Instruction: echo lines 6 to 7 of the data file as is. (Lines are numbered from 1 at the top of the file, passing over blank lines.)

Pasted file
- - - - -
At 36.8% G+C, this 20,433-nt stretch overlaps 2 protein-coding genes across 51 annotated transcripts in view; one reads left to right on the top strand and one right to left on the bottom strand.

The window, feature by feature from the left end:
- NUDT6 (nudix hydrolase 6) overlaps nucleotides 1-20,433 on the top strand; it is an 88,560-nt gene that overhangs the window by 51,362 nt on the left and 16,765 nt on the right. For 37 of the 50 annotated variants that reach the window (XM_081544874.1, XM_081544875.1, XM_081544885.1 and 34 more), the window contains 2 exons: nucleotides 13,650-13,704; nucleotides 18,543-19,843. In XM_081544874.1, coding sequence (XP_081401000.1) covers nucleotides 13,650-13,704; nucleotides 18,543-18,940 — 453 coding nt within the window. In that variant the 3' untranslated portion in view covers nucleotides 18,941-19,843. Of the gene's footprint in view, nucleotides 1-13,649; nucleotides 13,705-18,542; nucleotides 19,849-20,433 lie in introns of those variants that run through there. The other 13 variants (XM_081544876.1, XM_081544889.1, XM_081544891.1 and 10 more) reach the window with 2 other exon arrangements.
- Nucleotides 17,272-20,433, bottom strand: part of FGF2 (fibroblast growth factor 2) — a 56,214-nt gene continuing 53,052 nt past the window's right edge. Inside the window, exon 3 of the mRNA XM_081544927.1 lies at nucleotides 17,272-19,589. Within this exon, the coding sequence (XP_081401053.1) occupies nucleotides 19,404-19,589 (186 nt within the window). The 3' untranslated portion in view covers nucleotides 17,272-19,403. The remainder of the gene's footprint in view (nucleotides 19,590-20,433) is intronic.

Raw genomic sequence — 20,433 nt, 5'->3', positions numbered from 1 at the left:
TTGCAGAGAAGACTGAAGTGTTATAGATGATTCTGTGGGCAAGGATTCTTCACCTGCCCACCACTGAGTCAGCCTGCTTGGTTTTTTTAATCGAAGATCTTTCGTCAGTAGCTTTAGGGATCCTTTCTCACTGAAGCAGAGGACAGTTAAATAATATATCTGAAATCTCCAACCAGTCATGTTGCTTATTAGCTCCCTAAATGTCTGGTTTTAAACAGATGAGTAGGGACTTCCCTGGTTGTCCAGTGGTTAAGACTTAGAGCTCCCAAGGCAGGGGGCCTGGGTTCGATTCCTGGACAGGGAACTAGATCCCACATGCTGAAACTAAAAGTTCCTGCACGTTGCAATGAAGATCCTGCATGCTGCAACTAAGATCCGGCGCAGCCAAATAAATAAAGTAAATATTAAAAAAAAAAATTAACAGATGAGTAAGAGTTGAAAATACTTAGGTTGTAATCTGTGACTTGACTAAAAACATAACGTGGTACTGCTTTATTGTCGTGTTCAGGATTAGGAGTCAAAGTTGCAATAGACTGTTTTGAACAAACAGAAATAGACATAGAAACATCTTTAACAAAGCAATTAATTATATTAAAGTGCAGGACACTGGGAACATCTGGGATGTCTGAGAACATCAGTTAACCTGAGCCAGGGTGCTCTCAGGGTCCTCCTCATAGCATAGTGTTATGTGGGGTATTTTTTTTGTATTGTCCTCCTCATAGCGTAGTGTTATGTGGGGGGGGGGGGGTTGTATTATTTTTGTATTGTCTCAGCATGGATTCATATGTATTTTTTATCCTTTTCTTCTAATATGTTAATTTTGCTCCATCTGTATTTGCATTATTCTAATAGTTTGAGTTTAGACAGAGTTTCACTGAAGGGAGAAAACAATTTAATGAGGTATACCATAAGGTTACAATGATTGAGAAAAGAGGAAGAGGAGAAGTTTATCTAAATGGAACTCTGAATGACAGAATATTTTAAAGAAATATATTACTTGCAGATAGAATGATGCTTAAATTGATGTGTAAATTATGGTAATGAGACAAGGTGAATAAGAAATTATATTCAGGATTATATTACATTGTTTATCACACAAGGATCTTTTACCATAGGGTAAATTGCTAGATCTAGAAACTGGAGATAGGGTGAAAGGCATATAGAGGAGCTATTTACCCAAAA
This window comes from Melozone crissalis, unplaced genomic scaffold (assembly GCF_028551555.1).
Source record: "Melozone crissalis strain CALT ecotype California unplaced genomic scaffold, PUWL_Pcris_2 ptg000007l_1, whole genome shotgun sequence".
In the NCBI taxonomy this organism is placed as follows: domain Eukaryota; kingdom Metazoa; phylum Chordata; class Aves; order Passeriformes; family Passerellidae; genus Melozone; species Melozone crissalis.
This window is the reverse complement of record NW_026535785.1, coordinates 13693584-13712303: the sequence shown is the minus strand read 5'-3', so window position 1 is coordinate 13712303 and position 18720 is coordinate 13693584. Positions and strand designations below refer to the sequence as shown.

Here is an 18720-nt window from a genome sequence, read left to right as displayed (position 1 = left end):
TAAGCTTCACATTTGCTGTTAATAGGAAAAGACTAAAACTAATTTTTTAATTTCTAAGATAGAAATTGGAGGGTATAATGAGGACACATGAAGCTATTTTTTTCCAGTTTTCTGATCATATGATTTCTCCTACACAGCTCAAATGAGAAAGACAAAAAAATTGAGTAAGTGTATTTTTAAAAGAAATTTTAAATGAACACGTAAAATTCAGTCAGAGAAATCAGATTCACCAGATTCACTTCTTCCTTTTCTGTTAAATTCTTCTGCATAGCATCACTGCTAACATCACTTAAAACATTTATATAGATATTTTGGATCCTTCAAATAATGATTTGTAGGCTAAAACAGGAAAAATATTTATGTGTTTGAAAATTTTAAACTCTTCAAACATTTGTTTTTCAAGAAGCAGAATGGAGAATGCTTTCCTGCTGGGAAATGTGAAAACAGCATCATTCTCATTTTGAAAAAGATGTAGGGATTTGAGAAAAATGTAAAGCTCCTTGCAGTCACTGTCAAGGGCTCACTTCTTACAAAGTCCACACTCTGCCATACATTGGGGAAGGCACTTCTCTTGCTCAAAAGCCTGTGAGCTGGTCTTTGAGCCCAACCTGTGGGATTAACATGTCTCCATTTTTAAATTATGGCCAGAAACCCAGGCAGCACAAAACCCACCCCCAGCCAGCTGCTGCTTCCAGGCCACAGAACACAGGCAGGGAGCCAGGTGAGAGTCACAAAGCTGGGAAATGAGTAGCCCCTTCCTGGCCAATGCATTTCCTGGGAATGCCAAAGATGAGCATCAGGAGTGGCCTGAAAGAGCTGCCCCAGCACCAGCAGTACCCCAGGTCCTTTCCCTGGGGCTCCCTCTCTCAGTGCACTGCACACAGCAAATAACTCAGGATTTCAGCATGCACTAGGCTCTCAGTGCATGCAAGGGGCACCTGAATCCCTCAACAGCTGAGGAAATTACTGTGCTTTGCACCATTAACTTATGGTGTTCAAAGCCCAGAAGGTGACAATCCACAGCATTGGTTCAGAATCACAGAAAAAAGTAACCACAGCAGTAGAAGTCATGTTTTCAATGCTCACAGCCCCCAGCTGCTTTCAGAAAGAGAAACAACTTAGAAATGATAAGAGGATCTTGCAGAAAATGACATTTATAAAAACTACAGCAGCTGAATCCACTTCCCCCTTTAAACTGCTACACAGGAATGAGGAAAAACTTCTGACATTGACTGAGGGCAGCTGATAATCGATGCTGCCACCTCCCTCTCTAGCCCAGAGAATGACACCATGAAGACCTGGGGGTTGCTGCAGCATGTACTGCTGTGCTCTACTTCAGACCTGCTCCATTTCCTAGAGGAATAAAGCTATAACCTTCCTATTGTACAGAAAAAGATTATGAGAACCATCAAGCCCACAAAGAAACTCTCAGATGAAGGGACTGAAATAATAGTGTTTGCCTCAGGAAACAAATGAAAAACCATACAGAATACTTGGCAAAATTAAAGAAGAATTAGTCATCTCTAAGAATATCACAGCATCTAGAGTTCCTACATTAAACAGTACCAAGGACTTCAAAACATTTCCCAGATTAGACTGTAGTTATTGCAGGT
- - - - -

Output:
TTGCAGAGAAGACTGAAGTGTTATAGATGATTCTGTGGGCAAGGATTCTTCACCTGCCCACCACTGAGTCAGCCTGCTTGGTTTTTTTAATCGAAGATCTTTCGTCAGTAGCTTTAGGGATCCTTTCTCACTGAAGCAGAGGACAGTTAAATAATATATCTGAAATCTCCAACCAGTCATGTTGCTTATTAGCTCCCTAAATGTCTGGTTTTAAACAGATGAGTAGGGACTTCCCTGGTTGTCCAGTGGTTAAGACTTAGAGCTCCCAAGGCAGGGGGCCTGGGTTCGATTCCTGGACAGGGAACTAGATCCCACATGCTGAAACTAAAAGTTCCTGCACGTTGCAATGAAGATCCTGCATGCTGCAACTAAGATCCGGCGCAGCCAAATAAATAAAGTAAATATTAAAAAAAAAAATTAACAGATGAGTAAGAGTTGAAAATACTTAGGTTGTAATCTGTGACTTGACTAAAAACATAACGTGGTACTGCTTTATTGTCGTGTTCAGGATTAGGAGTCAAAGTTGCAATAGACTGTTTTGAACAAACAGAAATAGACATAGAAACATCTTTAACAAAGCAATTAATTATATTAAAGTGCAGGACACTGGGAACATCTGGGATGTCTGAGAACATCAGTTAACCTGAGCCAGGGTGCTCTCAGGGTCCTCCTCATAGCATAGTGTTATGTGGGGTATTTTTTTTGTATTGTCCTCCTCATAGCGTAGTGTTATGTGGGGGGGGGGGGGTTGTATTATTTTTGTATTGTCTCAGCATGGATTCATATGTATTTTTTATCCTTTTCTTCTAATATGTTAATTTTGCTCCATCTGTATTTGCATTATTCTAATAGTTTGAGTTTAGACAGAGTTTCACTGAAGGGAGAAAACAATTTAATGAGGTATACCATAAGGTTACAATGATTGAGAAAAGAGGAAGAGGAGAAGTTTATCTAAATGGAACTCTGAATGACAGAATATTTTAAAGAAATATATTACTTGCAGATAGAATGATGCTTAAATTGATGTGTAAATTATGGTAATGAGACAAGGTGAATAAGAAATTATATTCAGGATTATATTACATTGTTTATCACACAAGGATCTTTTACCATAGGGTAAATTGCTAGATCTAGAAACTGGAGATAGGGTGAAAGGCATATAGAGGAGCTATTTACCCAAAA
This window comes from Melozone crissalis, unplaced genomic scaffold (assembly GCF_028551555.1).